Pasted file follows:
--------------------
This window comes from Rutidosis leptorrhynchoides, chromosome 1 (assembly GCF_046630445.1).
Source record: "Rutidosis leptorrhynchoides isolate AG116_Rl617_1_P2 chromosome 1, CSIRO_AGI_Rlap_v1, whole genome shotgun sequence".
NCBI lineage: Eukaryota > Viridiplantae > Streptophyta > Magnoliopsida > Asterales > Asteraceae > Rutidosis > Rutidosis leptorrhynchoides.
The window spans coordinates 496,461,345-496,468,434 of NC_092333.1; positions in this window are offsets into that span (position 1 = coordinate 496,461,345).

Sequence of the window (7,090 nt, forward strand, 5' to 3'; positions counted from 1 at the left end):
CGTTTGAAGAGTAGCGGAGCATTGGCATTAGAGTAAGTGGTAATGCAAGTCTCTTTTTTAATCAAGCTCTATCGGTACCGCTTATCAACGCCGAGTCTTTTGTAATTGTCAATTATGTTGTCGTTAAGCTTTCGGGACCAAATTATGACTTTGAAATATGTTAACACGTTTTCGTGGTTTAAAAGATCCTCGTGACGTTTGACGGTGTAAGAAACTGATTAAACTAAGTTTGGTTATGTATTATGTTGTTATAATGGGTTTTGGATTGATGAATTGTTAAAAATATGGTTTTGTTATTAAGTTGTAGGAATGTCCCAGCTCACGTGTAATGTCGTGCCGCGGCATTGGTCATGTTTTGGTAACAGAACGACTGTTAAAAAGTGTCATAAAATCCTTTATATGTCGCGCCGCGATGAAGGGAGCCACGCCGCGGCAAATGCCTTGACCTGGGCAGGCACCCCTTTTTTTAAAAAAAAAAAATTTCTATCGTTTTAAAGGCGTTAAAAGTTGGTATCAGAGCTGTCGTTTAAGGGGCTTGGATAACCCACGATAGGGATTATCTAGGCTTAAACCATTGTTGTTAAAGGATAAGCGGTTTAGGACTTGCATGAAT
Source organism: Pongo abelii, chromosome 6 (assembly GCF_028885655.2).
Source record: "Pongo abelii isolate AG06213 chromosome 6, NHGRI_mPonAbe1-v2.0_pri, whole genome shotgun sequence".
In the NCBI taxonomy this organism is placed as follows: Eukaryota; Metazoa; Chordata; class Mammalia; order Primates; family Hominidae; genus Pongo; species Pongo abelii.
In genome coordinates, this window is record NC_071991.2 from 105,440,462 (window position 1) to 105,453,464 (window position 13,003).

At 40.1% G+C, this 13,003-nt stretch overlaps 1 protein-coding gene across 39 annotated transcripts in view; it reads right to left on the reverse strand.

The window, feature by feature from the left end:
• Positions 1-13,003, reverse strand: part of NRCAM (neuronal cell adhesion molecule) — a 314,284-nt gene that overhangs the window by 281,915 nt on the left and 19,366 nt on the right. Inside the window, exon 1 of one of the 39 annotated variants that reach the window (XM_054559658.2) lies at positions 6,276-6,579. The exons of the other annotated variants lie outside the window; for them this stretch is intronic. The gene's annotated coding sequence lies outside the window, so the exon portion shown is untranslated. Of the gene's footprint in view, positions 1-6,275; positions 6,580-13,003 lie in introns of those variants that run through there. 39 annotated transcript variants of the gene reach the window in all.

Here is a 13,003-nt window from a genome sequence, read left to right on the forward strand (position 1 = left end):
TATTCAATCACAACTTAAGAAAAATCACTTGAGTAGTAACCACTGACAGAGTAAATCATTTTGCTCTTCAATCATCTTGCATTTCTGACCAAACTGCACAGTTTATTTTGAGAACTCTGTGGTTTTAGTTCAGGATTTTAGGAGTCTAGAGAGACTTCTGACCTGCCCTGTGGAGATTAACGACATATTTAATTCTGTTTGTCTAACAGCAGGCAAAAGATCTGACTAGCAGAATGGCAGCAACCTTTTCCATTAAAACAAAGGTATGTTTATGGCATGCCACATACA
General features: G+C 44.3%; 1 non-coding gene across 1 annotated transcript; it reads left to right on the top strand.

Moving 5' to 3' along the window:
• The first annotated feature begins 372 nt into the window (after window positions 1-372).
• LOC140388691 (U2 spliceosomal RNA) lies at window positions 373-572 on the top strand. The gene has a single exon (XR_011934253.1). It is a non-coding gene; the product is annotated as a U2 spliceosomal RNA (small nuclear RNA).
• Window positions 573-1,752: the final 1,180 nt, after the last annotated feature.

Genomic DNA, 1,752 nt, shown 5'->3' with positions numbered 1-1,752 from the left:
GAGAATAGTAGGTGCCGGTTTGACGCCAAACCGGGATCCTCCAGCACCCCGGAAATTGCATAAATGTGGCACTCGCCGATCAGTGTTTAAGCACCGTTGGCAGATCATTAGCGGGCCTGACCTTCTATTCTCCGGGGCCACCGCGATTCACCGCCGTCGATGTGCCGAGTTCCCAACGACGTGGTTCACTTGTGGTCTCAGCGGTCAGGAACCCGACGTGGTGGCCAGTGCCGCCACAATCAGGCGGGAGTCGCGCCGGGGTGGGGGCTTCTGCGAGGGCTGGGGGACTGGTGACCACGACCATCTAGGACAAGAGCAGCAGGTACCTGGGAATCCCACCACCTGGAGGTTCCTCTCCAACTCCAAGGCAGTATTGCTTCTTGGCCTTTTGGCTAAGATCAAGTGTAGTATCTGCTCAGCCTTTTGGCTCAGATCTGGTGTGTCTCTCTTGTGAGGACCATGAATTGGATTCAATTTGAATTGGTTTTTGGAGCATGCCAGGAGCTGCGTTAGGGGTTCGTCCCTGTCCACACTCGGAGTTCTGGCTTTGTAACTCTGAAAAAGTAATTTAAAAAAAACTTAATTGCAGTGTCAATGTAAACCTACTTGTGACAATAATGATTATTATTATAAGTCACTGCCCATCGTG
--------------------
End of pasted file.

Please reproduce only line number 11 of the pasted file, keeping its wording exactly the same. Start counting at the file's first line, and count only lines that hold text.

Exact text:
At 40.1% G+C, this 13,003-nt stretch overlaps 1 protein-coding gene across 39 annotated transcripts in view; it reads right to left on the reverse strand.